The win/loss matrix is often more robust when the sales team directly contributes to the data collection, as much of it is likely in their CRM. Another effective method for gathering intelligence about your wins and losses is to conduct an interview with prospects that fell through, and those that became customers.
For yourself and each of your competitors, plot their win rate and win/loss ratios with the following formulas:
Won Opportunities / Total Opportunities = Win Rate
Won Opportunities / Lost Opportunities = Win Ratio
Organize the results into quadrants, much like the Gartner Magic Quadrant. The matrix below is an example of a win/loss matrix created by Growth Velocity.
Feature Comparison Matrix
A feature comparison matrix is an opportunity to explore the granular details of the competition’s product offerings. It will reveal or refine your unique value proposition and highlight areas that need improvement. This type of competitive analysis matrix creates opportunities to strengthen and differentiate your brand.
*image from 280group.com
Competitive analysis can probe even the most intricate depths of your business and that of your competitors. When it comes to online marketing, there are several opportunities to analyze what is working and what isn’t. Independent research can pave the way for the development of many spreadsheets and documents holding the keys to the optimum digital marketing strategy. For SEO improvements, look at the following suggestions that can be easily cataloged into a spreadsheet.
Competitor Keyword Matrix
The competitor keyword matrix contains information about the keywords driving people to your competitor’s websites. It should include organic and paid search results, trending keywords, hashtags, and a ranking system. The competitor keyword matrix exposes gaps that reveal content opportunities for your organization to capitalize on.
Competitor Backlink Matrix
A backlink is simply a link from one website to another website. Search engines recognize backlinks, so the more you have, the higher your search ranking. By creating a competitor backlink matrix, you can see who is linking to your competitor’s websites and whom they are linking to as well. When you research the links driving traffic to your competitor’s websites, you can identify opportunities to increase your organization’s web traffic.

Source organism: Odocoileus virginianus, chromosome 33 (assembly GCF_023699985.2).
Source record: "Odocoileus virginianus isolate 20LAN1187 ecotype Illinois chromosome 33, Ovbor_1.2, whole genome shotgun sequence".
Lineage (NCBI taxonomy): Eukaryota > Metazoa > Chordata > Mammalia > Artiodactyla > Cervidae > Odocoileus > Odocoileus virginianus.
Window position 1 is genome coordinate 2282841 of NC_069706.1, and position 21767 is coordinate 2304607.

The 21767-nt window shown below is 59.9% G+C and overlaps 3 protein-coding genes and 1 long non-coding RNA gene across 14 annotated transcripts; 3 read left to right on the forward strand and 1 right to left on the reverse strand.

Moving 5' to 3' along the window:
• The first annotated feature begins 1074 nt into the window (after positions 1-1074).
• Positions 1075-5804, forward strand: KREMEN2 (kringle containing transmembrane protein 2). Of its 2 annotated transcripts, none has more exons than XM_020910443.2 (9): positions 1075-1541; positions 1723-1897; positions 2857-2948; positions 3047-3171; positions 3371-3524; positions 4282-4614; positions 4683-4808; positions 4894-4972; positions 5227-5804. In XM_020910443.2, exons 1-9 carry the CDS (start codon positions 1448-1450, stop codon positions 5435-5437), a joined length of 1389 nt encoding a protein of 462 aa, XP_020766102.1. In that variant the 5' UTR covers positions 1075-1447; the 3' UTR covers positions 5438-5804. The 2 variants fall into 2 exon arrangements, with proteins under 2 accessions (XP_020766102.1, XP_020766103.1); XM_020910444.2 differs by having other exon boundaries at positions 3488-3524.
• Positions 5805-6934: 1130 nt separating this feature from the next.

The Wide Narrow Methodology
Building a competitive analysis of any format is a tedious and time-consuming project. The results are only worth it when you execute on your findings in a meaningful way. To help you get started, we’re sharing some tips on how to prepare for your research.
Dividing the Workload
The results of the matrix are only as strong as the information that was used to create it. Many intelligence teams are organized by topic area rather than roles in a structure to help divide the workload. Like any other team, organized and transparent roles and responsibilities in a shared workflow will enhance productivity and decrease person dependency.
By involving internal subject matter experts, i.e., sales, marketing, product management, IT, and legal, additional data and analysis perspectives can be added to the intelligence process, profoundly enhancing the output quality.
Almost any analysis task, even outside the field of competitive intelligence, could be condensed into three tasks:
- Screen – Data collection
- Refine – Data refinement and analysis
- Report – Stakeholder communication
Organizing the above three steps in a clear and transparent workflow boosts the productivity of any intelligence team. Before the team sets out to collect data, it’s vital to the end result that you prioritize the deliverables. This will save valuable time and energy and allow the research to remain focused on only the most essential research criteria.
Prioritizing current and planned deliverables is the key to successful reporting. The matrix below is a tool that can help you figure out the value of different deliverables and the effort required to complete their corresponding tasks.
Deliverables in the upper right corner are those with the highest impact and the largest group of receivers. Top row going left, you’ll place deliverables with high impact but fewer recipients. Right column, second row would be deliverables with lower potential impact, yet many receivers.
Streamline Your Competitive Intelligence
Wide Narrow is here to help when it comes to consolidating outsourced data with internal analysis and additional competitor research. We’d love to chat with you about how we can help your analysis team condense massive amounts of data into usable information. Reach out today or subscribe to our blog (below) for more insights on how you can gain a competitive edge with customized intelligence.